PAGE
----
WOLA: Advocacy for Human Rights in the Americas
28 Apr 2017 | Commentary

Coca Cultivation in Colombia from a Gender Perspective

By Raquel Gómez Fernández*

“The voice of women is fundamental, and should be taken into account in crop-substitution plans in order to monitor compliance and understand their necessities.”  ~Estefanía Ciro

The economic vulnerabilities faced by women involved in growing coca in Colombia are rarely taken into account in the design of drug policies or programs intended to reduce the quantity of coca cultivated for the production of cocaine. Coca cultivation in remote, rural areas of Colombia often involves the entire family. Women tend to be involved in planting, harvesting, and transferring seeds and inputs for production. For the most part, women engage in these activities to obtain a subsistence-level income; it is a means of putting food on the table for their children. These women “suffer the worst consequences of the lack of access to property rights, low incomes from rural activities, or unpaid work.” They live in areas with little if any educational opportunities, lack access to health care and other basic services, and are poorly situated to be economically competitive. As Colombia moves forward with implementing the drug policy component of the peace accord agreed to between the government and the Revolutionary Armed Forces of Colombia (FARC), incorporating a gender perspective will be fundamental for securing peace and improving the economic well-being of rural families.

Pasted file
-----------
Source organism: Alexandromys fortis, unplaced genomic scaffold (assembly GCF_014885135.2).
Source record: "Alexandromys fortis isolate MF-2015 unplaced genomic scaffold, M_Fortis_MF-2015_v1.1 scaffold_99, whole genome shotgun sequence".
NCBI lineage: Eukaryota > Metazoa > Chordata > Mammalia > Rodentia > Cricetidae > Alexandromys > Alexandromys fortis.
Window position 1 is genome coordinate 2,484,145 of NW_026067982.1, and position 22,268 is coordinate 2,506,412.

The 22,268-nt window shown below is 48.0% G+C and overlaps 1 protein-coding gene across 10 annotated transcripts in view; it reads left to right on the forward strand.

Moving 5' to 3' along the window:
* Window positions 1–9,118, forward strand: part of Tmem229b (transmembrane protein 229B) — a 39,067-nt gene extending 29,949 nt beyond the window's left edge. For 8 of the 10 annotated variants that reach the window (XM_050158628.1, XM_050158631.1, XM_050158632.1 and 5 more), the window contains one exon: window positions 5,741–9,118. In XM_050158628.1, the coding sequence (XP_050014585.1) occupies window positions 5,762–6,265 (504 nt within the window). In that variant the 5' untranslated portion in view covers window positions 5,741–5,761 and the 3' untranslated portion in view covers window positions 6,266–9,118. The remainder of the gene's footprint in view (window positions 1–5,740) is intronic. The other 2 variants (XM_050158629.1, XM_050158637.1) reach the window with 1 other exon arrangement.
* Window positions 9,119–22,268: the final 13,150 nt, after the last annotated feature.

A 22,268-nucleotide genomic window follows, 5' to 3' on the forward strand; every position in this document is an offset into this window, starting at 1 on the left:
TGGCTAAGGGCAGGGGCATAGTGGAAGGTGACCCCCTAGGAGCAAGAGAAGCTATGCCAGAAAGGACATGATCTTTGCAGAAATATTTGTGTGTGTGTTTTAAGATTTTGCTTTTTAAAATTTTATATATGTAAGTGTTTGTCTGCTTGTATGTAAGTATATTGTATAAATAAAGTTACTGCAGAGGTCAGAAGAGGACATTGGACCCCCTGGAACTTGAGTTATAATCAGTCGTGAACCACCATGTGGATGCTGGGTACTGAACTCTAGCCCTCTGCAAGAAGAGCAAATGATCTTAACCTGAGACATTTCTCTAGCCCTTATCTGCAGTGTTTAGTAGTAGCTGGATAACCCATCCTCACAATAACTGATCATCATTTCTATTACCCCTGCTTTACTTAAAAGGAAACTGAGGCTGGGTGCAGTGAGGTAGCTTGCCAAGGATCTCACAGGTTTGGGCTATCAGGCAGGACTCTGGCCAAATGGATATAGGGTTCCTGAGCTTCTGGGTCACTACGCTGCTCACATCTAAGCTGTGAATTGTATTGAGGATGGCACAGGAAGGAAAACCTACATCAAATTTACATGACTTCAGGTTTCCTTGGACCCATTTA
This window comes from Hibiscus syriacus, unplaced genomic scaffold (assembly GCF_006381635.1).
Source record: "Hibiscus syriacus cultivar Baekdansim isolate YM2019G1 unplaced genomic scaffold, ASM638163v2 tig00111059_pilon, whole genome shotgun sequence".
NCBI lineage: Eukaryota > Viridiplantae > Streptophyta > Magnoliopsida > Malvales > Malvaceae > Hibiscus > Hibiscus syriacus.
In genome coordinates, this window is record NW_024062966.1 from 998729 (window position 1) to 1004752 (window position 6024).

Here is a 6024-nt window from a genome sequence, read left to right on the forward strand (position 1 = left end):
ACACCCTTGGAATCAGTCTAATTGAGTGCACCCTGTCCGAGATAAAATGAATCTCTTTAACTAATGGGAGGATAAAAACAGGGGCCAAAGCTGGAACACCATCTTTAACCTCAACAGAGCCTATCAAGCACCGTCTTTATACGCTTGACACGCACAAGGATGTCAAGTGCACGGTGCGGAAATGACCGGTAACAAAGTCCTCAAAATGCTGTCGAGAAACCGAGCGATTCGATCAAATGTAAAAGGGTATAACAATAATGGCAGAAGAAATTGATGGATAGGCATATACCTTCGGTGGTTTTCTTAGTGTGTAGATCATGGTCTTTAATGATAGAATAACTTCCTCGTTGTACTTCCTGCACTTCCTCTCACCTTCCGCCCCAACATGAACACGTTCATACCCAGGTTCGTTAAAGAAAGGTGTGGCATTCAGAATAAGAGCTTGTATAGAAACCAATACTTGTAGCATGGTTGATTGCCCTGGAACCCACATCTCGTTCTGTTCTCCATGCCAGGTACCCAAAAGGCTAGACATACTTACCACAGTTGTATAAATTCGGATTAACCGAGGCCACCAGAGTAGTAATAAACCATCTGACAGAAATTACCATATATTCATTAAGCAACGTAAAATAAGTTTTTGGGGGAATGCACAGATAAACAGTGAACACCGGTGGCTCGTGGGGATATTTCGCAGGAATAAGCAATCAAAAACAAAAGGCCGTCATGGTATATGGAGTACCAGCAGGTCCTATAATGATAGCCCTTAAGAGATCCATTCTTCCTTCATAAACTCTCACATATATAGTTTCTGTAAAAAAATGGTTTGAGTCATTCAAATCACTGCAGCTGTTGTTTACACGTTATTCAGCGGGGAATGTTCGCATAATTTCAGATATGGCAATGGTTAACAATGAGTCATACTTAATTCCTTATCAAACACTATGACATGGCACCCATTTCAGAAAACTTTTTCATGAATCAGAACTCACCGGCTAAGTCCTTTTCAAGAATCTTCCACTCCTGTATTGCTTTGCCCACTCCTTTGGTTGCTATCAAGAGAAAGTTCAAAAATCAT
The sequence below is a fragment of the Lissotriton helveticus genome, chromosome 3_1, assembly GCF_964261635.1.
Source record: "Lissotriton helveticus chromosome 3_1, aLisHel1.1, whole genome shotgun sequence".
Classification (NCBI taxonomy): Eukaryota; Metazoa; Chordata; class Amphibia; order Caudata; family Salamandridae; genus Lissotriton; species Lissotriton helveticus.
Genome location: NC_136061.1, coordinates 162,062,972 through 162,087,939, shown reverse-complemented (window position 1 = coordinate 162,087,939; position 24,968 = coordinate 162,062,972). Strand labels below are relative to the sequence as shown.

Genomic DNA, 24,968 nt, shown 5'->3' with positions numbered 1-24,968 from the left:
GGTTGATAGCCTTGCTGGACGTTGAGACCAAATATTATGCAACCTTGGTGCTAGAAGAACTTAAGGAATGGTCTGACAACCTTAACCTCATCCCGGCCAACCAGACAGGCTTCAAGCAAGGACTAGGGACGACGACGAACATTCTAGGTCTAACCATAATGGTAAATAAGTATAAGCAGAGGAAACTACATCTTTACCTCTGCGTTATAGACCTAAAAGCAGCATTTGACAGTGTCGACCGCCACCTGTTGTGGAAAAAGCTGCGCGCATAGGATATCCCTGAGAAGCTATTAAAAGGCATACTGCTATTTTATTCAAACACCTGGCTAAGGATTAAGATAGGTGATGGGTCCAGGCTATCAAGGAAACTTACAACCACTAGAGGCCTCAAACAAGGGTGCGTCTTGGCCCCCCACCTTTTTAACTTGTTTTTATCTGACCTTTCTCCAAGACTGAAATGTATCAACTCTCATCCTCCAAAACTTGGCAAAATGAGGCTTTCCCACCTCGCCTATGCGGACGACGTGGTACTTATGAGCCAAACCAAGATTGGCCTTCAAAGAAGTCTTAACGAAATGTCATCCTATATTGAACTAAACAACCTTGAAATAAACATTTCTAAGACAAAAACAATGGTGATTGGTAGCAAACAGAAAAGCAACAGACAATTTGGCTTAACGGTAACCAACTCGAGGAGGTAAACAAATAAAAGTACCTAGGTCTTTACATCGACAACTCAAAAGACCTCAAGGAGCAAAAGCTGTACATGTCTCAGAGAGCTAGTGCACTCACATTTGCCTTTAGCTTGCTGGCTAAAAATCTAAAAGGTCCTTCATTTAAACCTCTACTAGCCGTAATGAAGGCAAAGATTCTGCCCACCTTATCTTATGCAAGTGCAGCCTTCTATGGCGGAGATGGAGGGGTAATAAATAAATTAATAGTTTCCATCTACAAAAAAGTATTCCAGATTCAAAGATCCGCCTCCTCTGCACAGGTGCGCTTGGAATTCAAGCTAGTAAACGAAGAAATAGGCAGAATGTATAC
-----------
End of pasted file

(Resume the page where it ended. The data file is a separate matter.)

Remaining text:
Despite the importance of understanding coca cultivation from a gender perspective, very little research has been done on this topic. During the months of December 2016 and January 2017, the Washington Office on Latin America (WOLA) conducted a series of interviews with experts in Colombia about women and their role in coca growing. We found that in general terms, lack of economic opportunities, destruction of family unity, and displacement are the main reasons that lead rural women to engage in coca production. In these cases, women rely on coca as a steady source of income to survive violence and poverty. The interviews further underscored that regardless of the region, there are no specific studies about rural women and their role in coca cultivation or the effects that changes in drug policy in Colombia have had or are likely to have on women.